EU heads of state finally agreed to back the £2bn Galileo satellite global positioning system project at a weekend summit in Barcelona.
Less cordial bond between US and EU gives Euro-GPS life
They instructed their transport ministers to decide details on the funding and launching of Galileo at their meeting later this month. They also gave the go-ahead for setting up a joint venture with the European Space Agency, according to the conclusions from the two-day summit.
The European Commission, the EU's executive body, welcomed the agreement. "It's very important that the Union's heads of government have decided to support Galileo," an EC official said today.
So far, just over £112m has been spent on the project, which rivals the GPS (global positioning system) built by the US military and used for location and timekeeping in many civilian applications.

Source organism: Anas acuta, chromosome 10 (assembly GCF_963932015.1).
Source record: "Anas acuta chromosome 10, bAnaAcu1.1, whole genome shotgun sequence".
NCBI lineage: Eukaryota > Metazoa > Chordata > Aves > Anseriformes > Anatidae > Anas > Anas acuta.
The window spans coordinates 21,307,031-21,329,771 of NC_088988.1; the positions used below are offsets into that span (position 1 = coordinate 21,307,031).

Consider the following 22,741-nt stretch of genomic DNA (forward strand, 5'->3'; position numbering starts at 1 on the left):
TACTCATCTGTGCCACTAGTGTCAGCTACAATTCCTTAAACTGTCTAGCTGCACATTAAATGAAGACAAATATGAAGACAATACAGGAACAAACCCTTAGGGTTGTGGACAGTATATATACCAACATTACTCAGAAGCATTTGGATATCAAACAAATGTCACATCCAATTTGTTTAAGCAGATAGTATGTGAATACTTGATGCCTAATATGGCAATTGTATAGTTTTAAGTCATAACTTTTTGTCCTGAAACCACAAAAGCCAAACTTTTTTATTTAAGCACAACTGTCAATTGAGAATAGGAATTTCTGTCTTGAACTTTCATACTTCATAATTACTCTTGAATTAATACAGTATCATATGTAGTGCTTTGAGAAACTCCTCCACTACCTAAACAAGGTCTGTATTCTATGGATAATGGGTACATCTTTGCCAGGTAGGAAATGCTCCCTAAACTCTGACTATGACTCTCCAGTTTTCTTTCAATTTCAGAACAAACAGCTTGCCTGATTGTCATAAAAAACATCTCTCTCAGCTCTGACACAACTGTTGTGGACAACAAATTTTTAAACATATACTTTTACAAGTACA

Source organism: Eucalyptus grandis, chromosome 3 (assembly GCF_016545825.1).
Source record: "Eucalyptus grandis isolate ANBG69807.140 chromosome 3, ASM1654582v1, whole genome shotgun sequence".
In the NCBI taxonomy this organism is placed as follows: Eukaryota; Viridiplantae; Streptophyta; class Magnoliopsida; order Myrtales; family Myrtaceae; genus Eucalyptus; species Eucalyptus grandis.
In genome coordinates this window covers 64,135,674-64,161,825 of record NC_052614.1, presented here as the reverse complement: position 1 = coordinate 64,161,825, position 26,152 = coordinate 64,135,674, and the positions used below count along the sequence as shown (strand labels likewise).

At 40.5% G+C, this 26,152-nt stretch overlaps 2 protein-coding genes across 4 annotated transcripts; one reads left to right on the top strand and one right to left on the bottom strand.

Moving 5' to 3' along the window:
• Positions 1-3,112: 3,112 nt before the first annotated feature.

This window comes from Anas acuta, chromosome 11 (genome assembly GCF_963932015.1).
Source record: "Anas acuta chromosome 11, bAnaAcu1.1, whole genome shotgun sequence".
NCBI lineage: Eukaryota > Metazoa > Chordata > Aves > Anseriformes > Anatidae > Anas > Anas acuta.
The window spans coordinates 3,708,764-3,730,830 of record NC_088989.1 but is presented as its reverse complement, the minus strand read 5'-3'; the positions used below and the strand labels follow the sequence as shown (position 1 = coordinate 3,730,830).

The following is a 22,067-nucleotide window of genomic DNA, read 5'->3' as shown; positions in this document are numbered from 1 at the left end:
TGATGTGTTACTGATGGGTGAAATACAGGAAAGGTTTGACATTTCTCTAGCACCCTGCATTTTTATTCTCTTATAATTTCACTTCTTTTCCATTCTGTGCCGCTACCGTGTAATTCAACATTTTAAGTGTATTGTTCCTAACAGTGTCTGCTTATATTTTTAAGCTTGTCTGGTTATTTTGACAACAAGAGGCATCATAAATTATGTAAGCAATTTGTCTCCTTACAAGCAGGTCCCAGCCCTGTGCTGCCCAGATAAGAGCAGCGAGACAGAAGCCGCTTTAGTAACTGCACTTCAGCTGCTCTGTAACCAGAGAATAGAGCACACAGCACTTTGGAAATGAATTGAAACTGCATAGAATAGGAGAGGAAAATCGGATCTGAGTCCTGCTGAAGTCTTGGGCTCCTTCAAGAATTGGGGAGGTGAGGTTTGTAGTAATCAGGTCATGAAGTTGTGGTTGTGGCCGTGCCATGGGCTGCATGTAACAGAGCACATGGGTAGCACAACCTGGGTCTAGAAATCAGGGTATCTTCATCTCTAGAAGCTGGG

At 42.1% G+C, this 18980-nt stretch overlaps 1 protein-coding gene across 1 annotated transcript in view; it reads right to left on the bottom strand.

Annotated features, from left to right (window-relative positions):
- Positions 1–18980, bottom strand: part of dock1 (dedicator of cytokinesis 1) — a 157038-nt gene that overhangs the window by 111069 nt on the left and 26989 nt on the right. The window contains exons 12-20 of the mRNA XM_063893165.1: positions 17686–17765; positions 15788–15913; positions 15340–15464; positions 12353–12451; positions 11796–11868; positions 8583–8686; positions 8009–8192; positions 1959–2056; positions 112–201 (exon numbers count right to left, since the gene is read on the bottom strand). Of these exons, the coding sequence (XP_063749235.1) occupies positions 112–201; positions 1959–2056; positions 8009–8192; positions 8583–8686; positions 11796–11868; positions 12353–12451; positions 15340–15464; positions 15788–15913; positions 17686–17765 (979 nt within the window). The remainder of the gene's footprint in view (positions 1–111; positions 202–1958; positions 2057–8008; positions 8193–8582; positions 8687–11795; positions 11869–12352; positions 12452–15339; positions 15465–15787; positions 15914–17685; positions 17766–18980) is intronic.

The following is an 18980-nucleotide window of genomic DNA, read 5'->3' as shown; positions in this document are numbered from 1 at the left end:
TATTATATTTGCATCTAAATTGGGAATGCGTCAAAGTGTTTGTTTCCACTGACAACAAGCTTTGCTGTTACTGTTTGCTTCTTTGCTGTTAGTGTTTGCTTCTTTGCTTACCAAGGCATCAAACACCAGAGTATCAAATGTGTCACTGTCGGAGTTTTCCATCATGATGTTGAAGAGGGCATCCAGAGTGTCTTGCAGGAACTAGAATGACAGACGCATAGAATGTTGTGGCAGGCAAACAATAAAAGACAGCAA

The EU is now looking for its 15 member states to pay a further £278.5m. Together with £340.5m pledged by the European Space Agency, this will assure funding for Galileo's 2001-2006 development phase, said the Commission official.
Germany, the Netherlands and the UK have until now avoided a final decision to back the costly Galileo project. The Commission official, who requested anonymity, said the recent cooling in the US/EU relationship played an important part in winning over these doubters.
"Recent incidents including the steel dispute have made all member governments of the EU think twice about relying on the US GPS," he said.
Comments earlier this month by the US Department of State saying it saw no compelling need for Galileo because GPS would meet the world's needs for the foreseeable future, "nudged the more reluctant heads of state along in agreeing to back the project", the official said.